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Prabhjot Singh Longia Prince Kaushal Puneet Walia Shubhpreet Kaur LMTSOM THAPAR UNIVERSITY
WHAT IS CASH?
• In narrow sense: currency and generally
accepted equivalents of cash like cheques, drafts etc.
• In broad sense: includes near-cash
assets, such as marketable securities and time deposits in banks.
– They can be readily sold and converted into cash. – Can serve as a reserve pool of liquidity. – Also provide short term investment outlet for excess cash.
• Cash management is concerned with the managing of:
– cash flows into and out of the firm, – cash flows within the firm, and – cash balances held by the firm at a point of time by financing deficit or investing surplus cash
Four Facets of Cash Management
• • • • Cash planning Managing the cash flows Optimum cash level Investing surplus cash
Motives for holding cash
• • • • Transaction motive Precautionary motive Speculative motive compensating motive
• Holding of cash to meet routine cash requirements to finance the transactions which a firm carries on in the ordinary course of business.
• The cash balances held in reserve for random and unforeseen fluctuations in cash flows. • A cushion to meet unexpected contingencies.
– Floods, strikes and failure of imp customers – Unexpected slowdown in collection of accounts receivable – Sharp increase in cost of raw materials – Cancellation of some order of goods
• Defensive in nature
• Is a motive for holding cash/near-cash to quickly take advantage of opportunities typically outside the normal course of business. • Positive and aggressive approach • Helps to take advantage of:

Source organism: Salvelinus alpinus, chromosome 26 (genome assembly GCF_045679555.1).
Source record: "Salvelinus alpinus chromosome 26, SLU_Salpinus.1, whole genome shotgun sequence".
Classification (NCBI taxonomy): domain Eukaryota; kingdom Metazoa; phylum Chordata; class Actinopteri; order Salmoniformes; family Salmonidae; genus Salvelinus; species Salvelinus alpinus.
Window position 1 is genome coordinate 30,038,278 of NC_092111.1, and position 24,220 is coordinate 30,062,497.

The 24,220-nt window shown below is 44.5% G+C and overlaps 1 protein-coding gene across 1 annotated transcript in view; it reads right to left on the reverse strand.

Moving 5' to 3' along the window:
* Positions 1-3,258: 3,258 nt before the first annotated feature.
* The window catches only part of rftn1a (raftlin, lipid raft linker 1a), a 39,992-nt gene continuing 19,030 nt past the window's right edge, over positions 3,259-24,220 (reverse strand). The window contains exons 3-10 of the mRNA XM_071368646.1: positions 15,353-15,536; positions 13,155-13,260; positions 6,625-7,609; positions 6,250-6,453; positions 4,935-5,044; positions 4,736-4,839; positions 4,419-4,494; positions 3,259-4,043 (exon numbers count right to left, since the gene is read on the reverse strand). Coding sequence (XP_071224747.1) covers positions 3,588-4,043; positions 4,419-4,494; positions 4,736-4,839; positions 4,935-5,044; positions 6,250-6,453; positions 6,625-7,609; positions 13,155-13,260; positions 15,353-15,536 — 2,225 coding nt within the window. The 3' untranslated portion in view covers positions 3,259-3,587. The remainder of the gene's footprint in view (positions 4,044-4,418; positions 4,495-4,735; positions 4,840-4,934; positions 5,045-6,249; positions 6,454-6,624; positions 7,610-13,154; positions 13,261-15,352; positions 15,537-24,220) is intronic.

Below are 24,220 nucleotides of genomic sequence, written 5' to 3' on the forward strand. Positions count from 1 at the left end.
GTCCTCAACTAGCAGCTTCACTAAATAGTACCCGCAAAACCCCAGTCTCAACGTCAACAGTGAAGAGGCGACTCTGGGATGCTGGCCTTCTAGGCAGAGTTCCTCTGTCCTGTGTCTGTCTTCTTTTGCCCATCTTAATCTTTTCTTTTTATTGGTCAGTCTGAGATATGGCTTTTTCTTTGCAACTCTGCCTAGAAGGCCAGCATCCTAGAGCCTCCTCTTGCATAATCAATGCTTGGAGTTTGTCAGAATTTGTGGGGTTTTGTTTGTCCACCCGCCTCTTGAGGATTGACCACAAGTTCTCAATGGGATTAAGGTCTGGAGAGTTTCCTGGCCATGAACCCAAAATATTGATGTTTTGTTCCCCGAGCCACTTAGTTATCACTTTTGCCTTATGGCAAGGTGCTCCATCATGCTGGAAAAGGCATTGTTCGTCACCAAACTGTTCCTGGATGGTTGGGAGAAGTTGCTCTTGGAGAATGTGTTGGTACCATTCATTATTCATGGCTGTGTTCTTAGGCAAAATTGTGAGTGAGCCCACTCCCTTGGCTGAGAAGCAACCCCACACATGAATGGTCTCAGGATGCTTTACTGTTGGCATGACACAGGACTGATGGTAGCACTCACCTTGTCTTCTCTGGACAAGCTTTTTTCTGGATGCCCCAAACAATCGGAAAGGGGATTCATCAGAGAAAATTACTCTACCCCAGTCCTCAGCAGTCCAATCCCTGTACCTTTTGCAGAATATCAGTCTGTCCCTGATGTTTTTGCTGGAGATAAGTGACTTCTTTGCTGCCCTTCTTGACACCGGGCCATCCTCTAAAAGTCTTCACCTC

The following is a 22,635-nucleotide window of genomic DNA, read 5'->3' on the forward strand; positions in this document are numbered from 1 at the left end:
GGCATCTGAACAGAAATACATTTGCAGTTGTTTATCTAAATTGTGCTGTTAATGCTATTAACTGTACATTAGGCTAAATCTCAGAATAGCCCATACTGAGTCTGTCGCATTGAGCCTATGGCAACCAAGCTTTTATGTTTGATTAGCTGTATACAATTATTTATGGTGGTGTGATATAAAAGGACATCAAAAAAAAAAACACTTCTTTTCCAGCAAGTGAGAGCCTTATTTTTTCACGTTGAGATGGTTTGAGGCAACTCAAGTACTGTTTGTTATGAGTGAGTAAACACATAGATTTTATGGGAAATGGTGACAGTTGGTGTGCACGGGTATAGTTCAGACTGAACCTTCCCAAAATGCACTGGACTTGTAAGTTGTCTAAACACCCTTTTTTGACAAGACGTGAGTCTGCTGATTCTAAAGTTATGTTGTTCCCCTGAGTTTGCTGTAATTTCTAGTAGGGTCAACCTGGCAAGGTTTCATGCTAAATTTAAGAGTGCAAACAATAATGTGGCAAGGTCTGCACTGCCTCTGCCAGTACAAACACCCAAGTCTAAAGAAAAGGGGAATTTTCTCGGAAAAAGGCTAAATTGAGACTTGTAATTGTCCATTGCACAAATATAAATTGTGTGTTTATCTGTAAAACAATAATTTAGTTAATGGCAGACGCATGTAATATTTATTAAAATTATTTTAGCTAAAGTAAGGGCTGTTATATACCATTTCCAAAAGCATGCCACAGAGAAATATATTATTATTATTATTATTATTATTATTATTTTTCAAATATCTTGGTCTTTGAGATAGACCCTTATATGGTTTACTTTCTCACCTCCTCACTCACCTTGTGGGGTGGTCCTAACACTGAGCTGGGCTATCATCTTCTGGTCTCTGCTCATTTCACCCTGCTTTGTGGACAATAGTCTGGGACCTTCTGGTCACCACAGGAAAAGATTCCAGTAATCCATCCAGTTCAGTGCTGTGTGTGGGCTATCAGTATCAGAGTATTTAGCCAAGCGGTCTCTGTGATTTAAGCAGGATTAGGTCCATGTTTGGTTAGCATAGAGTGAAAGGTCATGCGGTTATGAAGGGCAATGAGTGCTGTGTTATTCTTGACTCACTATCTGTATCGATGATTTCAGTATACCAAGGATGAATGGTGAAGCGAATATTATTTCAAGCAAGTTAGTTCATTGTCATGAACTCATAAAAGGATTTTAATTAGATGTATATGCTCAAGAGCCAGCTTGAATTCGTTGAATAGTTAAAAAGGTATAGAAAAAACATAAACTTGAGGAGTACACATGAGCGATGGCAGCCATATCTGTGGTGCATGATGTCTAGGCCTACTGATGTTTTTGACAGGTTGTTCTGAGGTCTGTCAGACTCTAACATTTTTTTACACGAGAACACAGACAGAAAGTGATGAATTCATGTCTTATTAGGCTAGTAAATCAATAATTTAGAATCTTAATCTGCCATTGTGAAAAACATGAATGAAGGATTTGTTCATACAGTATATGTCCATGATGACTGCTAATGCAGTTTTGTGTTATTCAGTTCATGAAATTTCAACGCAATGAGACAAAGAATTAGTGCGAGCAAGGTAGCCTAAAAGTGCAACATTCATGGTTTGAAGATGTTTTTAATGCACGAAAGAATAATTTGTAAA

– An opportunity to purchase raw materials at reduced price – Make purchase at favorable prices – Delay purchase on anticipation of decline in prices – Buying securities when interest rate is
• Is a motive for holding cash/near-cash to compensate banks for providing certain services or loans. • Clients are supposed to maintain a minimum balance of cash at the bank which they cannot use themselves.
Objectives of cash management
• Meeting payments schedule
– – – – – – – It prevents insolvency relationship with bank is not constrained Helps in fostering good relationships Cash discount can be availed Strong credit rating Take advantage of business opportunities Can meet unanticipated cash expenditure with a minimum of strain.
• Minimizing funds committed to cash balances
– High level of cash: large funds remain idle – Low level of cash: failure to meet payment schedule
Managing Cash Collections and Disbursements
• Accelerating Cash Collections • Controlling Disbursements
Accelerating Cash Collections
1. Decentralised Collections